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    \$\begingroup\$ I heartily agree, but I don't think that's what's happening. I think the IL gets translated into machine specific code when it's deployed. Here's a link that undergirds that assumption: microsoft.com/downloads/… I AM pretty happy with Arduino so far...I think the only thing possibly persuading me is that I have found a pretty impressive shield selection on tinyclr.com...I haven't seen that extensive a shield selection for Arduino. \$\endgroup\$ – Chris B. Behrens Jul 27 '10 at 17:41
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    \$\begingroup\$ The power-to-programmer effort tradeoff is also why our desktop PCs take just as long to boot and launch programs as the computers we used 5 or 10 years ago. \$\endgroup\$ – Kevin Vermeer Jul 27 '10 at 17:43
  • \$\begingroup\$ @Chris - The problem is not that it doesn't run machine code, it's that it runs it through a bunch of abstractions. Abstraction, objects, generic libraries, modularity, etc. are all good in that they simplify programming, but they take time and space. \$\endgroup\$ – Kevin Vermeer Jul 27 '10 at 17:46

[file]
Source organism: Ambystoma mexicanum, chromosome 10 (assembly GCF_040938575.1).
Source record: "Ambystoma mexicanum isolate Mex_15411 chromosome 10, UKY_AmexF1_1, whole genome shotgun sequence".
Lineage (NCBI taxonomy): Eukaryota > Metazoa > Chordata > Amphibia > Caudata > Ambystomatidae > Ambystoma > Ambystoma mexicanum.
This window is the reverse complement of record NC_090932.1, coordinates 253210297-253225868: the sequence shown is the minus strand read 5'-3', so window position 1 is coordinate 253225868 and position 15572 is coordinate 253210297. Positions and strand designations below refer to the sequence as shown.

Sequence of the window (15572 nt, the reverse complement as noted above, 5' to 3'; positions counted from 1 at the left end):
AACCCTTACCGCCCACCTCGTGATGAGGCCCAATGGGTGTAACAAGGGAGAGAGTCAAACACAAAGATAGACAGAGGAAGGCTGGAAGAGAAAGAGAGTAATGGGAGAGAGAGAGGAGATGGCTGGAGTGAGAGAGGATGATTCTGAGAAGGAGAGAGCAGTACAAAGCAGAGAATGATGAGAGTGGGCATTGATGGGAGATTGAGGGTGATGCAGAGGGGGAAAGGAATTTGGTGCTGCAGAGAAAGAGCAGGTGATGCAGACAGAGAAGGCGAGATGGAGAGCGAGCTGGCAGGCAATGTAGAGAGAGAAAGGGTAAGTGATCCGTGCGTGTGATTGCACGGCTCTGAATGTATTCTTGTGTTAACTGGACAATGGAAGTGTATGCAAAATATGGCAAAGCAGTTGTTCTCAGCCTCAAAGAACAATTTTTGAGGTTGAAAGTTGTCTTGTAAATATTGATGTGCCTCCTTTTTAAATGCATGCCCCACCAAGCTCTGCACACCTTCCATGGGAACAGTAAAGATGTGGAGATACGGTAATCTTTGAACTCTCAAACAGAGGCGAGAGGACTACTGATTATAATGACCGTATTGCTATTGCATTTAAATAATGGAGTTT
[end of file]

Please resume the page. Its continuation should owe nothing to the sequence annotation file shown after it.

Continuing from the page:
• \$\begingroup\$ Yeah, but I think the abstraction layers exist only (or at least mostly only) on the development machine. But of course, this is just the kind of information I need. \$\endgroup\$ – Chris B. Behrens Jul 27 '10 at 21:57
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    \$\begingroup\$ @Chris - The abstractions are propagated all the way down to the machine code. In the end, the machine performs operations on addresses: Load, store, add, conditional branch, etc. Assembly is a one-to-one translation of machine code, and C maps comparatively closely to it. However, higher-level languages have a lot of work to do, because there's no, say, try/catch instruction in any processor's instruction set. The machine code required to implement an exception handler is not trivial. \$\endgroup\$ – Kevin Vermeer Jul 28 '10 at 18:08
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If you want to move to intermediate you should try a platform outside Arduino enviroment. There are a lot of them to choose, you can stay at 8 bits, even with an Atmel MCU or move to one from another vendor. Use an IDE, write code C language, understand how a MCU works, write your own bootloader code or use an in-circuit programmer and keep moving.

But if you really want to try write in C# for microcontrollers, try this: http://www.trygtech.com/products/sh7619_evb.php